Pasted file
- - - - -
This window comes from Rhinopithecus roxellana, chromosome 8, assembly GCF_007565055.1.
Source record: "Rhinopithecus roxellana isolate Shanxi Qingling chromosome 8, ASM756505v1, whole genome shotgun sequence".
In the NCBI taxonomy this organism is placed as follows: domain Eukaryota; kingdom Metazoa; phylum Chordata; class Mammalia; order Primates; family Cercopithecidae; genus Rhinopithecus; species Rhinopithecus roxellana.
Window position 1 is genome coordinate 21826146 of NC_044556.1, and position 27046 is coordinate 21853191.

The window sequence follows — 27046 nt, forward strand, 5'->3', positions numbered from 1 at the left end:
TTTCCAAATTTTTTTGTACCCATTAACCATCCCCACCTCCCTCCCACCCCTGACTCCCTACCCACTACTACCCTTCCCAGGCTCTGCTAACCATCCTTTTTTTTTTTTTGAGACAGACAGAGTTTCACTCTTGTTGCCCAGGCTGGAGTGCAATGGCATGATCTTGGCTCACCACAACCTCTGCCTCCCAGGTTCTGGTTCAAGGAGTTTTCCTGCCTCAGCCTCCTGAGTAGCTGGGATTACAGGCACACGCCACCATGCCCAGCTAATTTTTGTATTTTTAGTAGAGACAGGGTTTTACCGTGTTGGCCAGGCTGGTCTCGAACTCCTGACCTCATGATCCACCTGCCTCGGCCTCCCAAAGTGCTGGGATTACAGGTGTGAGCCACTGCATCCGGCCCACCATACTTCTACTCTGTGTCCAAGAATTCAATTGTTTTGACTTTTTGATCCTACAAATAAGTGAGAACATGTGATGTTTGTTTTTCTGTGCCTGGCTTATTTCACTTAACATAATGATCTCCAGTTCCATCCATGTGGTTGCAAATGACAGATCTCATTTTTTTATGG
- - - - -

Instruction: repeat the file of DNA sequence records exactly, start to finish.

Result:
This window comes from Rhinopithecus roxellana, chromosome 8, assembly GCF_007565055.1.
Source record: "Rhinopithecus roxellana isolate Shanxi Qingling chromosome 8, ASM756505v1, whole genome shotgun sequence".
In the NCBI taxonomy this organism is placed as follows: domain Eukaryota; kingdom Metazoa; phylum Chordata; class Mammalia; order Primates; family Cercopithecidae; genus Rhinopithecus; species Rhinopithecus roxellana.
Window position 1 is genome coordinate 21826146 of NC_044556.1, and position 27046 is coordinate 21853191.

The window sequence follows — 27046 nt, forward strand, 5'->3', positions numbered from 1 at the left end:
TTTCCAAATTTTTTTGTACCCATTAACCATCCCCACCTCCCTCCCACCCCTGACTCCCTACCCACTACTACCCTTCCCAGGCTCTGCTAACCATCCTTTTTTTTTTTTTGAGACAGACAGAGTTTCACTCTTGTTGCCCAGGCTGGAGTGCAATGGCATGATCTTGGCTCACCACAACCTCTGCCTCCCAGGTTCTGGTTCAAGGAGTTTTCCTGCCTCAGCCTCCTGAGTAGCTGGGATTACAGGCACACGCCACCATGCCCAGCTAATTTTTGTATTTTTAGTAGAGACAGGGTTTTACCGTGTTGGCCAGGCTGGTCTCGAACTCCTGACCTCATGATCCACCTGCCTCGGCCTCCCAAAGTGCTGGGATTACAGGTGTGAGCCACTGCATCCGGCCCACCATACTTCTACTCTGTGTCCAAGAATTCAATTGTTTTGACTTTTTGATCCTACAAATAAGTGAGAACATGTGATGTTTGTTTTTCTGTGCCTGGCTTATTTCACTTAACATAATGATCTCCAGTTCCATCCATGTGGTTGCAAATGACAGATCTCATTTTTTTATGG